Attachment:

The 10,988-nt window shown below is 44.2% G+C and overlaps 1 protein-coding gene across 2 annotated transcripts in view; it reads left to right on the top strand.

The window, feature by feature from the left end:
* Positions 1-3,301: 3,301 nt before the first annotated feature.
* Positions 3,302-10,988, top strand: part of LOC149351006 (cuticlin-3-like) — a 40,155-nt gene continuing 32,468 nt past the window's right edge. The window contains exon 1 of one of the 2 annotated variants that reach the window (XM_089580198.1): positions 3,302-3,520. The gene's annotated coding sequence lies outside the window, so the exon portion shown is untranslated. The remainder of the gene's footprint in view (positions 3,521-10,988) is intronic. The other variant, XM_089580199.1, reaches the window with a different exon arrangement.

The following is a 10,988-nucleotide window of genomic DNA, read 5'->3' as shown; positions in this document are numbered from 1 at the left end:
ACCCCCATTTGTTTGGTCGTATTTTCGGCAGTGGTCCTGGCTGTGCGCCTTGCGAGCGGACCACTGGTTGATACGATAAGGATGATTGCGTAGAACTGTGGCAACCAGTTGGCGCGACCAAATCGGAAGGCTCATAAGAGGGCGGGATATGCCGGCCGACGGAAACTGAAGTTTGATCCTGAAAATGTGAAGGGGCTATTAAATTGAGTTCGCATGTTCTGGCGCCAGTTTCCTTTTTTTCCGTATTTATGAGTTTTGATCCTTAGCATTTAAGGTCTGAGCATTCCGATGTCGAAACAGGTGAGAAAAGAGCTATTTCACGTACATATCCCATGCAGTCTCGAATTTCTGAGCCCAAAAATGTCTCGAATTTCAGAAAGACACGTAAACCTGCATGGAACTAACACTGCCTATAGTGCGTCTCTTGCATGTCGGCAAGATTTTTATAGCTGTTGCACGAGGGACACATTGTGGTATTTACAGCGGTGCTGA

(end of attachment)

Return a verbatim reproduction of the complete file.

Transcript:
The 10,988-nt window shown below is 44.2% G+C and overlaps 1 protein-coding gene across 2 annotated transcripts in view; it reads left to right on the top strand.

The window, feature by feature from the left end:
* Positions 1-3,301: 3,301 nt before the first annotated feature.
* Positions 3,302-10,988, top strand: part of LOC149351006 (cuticlin-3-like) — a 40,155-nt gene continuing 32,468 nt past the window's right edge. The window contains exon 1 of one of the 2 annotated variants that reach the window (XM_089580198.1): positions 3,302-3,520. The gene's annotated coding sequence lies outside the window, so the exon portion shown is untranslated. The remainder of the gene's footprint in view (positions 3,521-10,988) is intronic. The other variant, XM_089580199.1, reaches the window with a different exon arrangement.

The following is a 10,988-nucleotide window of genomic DNA, read 5'->3' as shown; positions in this document are numbered from 1 at the left end:
ACCCCCATTTGTTTGGTCGTATTTTCGGCAGTGGTCCTGGCTGTGCGCCTTGCGAGCGGACCACTGGTTGATACGATAAGGATGATTGCGTAGAACTGTGGCAACCAGTTGGCGCGACCAAATCGGAAGGCTCATAAGAGGGCGGGATATGCCGGCCGACGGAAACTGAAGTTTGATCCTGAAAATGTGAAGGGGCTATTAAATTGAGTTCGCATGTTCTGGCGCCAGTTTCCTTTTTTTCCGTATTTATGAGTTTTGATCCTTAGCATTTAAGGTCTGAGCATTCCGATGTCGAAACAGGTGAGAAAAGAGCTATTTCACGTACATATCCCATGCAGTCTCGAATTTCTGAGCCCAAAAATGTCTCGAATTTCAGAAAGACACGTAAACCTGCATGGAACTAACACTGCCTATAGTGCGTCTCTTGCATGTCGGCAAGATTTTTATAGCTGTTGCACGAGGGACACATTGTGGTATTTACAGCGGTGCTGA